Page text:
COLORADO SPRINGS. The Lenten regulation to forego eating meat on Fridays challenges Catholics to eat in a different, more thoughtful way, to consume food that is more compatible with contemplative life and with how the poor live.
Yet practical concerns arise about the taste, nutritional value, and the ease of preparation of more simple food choices.
J.L. Fields, vegan food educator, says that that plant-based meals can be nutritious, enjoyable and easy to make. The author of four vegan cookbooks, said that eating vegan at least for some meals of the week can be easy, healthful and better for the earth.
“The majority of people who take my cooking classes are not vegans,” said Fields, the owner of the the Colorado Springs Vegan Academy. A vegan is someone who not only does not eat meat, but also eschews eggs and dairy products. She said that people who take her classes are interested in changing the way they eat for some of their meals.
“A lot of people who are taking my classes are taking them because their doctors have told them they have to go on statins for high cholesterol. Plant-based foods have absolutely no cholesterol in them, and they have a lot of fiber. A lot of people are taking class because they are truly trying to get healthier, so they may not eat vegan for the rest of their life, but even if they add a few meals a day or several meals a week that are completely plant based, it’s going to be good for them,” she said.
Field’s personal conversion to a vegan lifestyle occurred 14 years ago.
“What happened was when I lived in New York, I worked in the nonprofit sector, and I worked in Africa for an organization that I was the executive director of. We worked to eliminate violence against women and girls. I was in Nairobi, Kenya. I was in my late thirties. We were there for a celebration. We were opening a safe house for teenage girls in a small village. During the celebration, a male elder came in leading a goat, and then they slaughtered the goat, and stewed the goat, and we ate the goat for dinner — and I became a vegetarian! As someone who grew up in the Midwest, it’s not like I didn’t know where meat came from, but I met a goat, it shook its head at me — and then I ate him. I felt terrible, so I stopped eating meat.”
“Then when I was 45,” she continued, “I had been a vegetarian for eight years and was eating boring stuff, pasta, a lot of eggs, a lot of butter, a lot of yogurt. I tried a vegan diet for 16 days to try to feel better — and I did, and I thought, “gosh, that wasn’t very hard.” But what I discovered was that I had no idea how to cook vegan. So I just threw myself into it.“
Working as an executive in the university system in New York, raising money from corporations and foundations, her hobby became how to cook vegan and have fun with it, and that’s when she started a website creating recipes. Then she was invited to write a book with another person, called Vegan for Her. She decided to teach people how much fun it is to eat healthful food. Fields moved to Colorado Springs four years ago and opened the Colorado Springs Vegan Academy.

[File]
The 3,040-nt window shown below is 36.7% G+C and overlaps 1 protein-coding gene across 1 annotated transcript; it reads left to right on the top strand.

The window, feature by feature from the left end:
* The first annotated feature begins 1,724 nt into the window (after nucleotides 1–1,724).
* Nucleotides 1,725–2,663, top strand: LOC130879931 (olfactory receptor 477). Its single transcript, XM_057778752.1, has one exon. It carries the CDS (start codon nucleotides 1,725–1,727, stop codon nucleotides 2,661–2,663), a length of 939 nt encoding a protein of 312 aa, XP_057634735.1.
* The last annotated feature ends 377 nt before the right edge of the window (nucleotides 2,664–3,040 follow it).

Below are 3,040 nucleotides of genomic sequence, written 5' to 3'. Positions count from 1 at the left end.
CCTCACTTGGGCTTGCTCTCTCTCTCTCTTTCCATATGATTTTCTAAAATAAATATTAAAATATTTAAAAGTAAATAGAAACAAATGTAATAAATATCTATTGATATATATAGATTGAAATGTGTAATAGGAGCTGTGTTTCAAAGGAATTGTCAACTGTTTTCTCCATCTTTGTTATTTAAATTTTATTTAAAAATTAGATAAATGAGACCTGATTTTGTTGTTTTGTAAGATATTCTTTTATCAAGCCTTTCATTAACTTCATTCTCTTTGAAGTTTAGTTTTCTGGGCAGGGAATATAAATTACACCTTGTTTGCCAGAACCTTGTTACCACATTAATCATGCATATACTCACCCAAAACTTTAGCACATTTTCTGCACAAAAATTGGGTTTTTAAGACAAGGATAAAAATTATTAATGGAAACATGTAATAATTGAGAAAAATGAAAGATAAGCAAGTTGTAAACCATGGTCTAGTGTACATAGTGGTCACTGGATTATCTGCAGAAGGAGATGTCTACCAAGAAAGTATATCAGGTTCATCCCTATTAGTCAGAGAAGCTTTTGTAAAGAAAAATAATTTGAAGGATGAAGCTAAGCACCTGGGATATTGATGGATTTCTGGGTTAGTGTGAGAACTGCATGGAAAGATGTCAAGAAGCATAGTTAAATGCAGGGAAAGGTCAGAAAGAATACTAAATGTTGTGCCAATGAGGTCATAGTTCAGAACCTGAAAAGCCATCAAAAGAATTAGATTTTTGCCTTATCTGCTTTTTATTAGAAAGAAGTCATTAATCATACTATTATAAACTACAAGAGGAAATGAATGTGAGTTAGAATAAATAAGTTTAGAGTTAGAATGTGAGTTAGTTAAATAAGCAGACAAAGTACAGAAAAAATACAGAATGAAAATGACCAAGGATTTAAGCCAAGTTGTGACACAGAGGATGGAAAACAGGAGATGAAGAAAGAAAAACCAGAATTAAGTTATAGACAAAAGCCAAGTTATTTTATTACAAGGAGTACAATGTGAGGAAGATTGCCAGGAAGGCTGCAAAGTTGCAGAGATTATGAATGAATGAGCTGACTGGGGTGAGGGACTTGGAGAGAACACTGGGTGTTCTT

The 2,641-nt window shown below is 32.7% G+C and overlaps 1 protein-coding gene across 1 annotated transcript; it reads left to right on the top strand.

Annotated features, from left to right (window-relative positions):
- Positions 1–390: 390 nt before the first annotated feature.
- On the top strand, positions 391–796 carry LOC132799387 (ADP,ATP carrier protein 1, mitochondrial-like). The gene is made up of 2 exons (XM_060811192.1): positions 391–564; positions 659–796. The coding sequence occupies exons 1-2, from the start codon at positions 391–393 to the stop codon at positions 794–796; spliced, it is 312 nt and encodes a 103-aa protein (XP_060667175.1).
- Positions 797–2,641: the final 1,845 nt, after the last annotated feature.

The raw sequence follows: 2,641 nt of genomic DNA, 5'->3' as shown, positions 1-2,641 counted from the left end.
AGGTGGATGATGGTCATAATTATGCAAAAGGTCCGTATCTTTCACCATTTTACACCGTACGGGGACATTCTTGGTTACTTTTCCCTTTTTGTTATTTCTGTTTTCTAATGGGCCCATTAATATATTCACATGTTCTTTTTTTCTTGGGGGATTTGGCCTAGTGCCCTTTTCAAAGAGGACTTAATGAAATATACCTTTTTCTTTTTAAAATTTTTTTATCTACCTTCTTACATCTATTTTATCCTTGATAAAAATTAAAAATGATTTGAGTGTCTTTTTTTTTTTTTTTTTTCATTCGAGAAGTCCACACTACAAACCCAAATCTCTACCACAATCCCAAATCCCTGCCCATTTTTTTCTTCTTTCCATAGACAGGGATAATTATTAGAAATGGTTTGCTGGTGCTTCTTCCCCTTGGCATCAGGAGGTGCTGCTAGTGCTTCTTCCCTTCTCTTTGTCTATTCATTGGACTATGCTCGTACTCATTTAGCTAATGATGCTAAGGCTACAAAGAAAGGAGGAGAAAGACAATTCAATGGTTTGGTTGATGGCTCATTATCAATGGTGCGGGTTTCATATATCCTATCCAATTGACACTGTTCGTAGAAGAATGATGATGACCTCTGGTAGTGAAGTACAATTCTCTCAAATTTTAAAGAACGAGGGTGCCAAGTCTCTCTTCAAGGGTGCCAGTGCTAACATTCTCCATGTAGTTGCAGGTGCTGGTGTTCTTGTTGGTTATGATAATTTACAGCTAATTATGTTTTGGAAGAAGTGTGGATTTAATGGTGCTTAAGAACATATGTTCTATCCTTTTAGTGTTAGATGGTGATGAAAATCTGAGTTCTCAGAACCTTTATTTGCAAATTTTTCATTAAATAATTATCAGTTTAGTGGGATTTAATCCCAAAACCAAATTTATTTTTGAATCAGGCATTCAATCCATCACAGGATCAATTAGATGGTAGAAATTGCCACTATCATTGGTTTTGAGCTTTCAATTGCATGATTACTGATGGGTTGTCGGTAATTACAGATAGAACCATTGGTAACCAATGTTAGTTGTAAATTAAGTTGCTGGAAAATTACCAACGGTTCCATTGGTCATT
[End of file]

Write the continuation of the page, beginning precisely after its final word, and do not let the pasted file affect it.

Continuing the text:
Field’s favorite cooking tools are a pressure cooker and an air fryer. Pressure cookers slice the cooking time, especially at altitude, for grains and beans from hours to minutes, and an air fryer can impart crispy deep-fried taste to vegetables with minimal use of oil.
“I think that my classes might be fun for people who might be getting into a dietary rut — they feel like they are eating the same thing over and over again,” said Fields. “I am going to get them into some grains that they haven’t used before, like millet or amaranth, or to rethink beans. I think they want to expand their culinary chops. They are excited about food, and they know that there are so many kinds of food out there that they’ve never even eaten or tried to cook.”
Fields is teaching a vegan pressure-cooking class on April 12 at the cooking academy. Information is at www.jlgoesvegan.com.
1 cup (175 g) quinoa
1 teaspoon walnut oil
½ cup (80 g) chopped red onion
1 cup (130 g) diced carrot
1½ cups (355 ml) vegetable broth
½ teaspoon dried parsley
½ teaspoon dried thyme
½ teaspoon sea salt
¼ to ½ cup (30-60 g) chopped walnuts
Chopped fresh parsley or thyme, for garnish.
Rinse and drain the quinoa.
In an uncovered pressure cooker, heat the oil on medium heat. Add the onion and carrot and sauté for 3 minutes. Add the vegetable broth, dried parsley, dried thyme, salt, and quinoa. Stir to combine.
Cover and bring to pressure. Cook at high pressure for 1 minute. Allow for a natural release; if after 10 minutes the pressure has still not come down fully, manually release.
Fluff the quinoa before gently mixing in the walnuts.
Serve with a garnish of fresh parsley or thyme.
Yield: 4 servings
1. If you don’t have walnut oil, substitute vegetable oil or 1⁄4 cup (60 ml) vegetable broth or water.
2. No pressure cooker? No problem! Prepare all of the ingredients in a large pan or soup pot on the stovetop on medium-high heat. Bring quinoa and liquid to a boil. Reduce heat to low, cover and simmer until tender and most of the liquid has been absorbed, 15 to 20 minutes. Fluff with a fork and then add the walnuts.
You can use this basic recipe and mix and match flavors for a variety of pilaf dishes. Simply substitute the parsley and thyme for other flavor profiles. For example, ginger and paprika with curry vegetable broth and chopped cashews make for a tasty Indian-style
(Reprinted with permission from Vegan Pressure Cooking by J.L. Fields, Fair Winds Press, 2015). (Quinoa Pilaf photo by Kate Lewis.)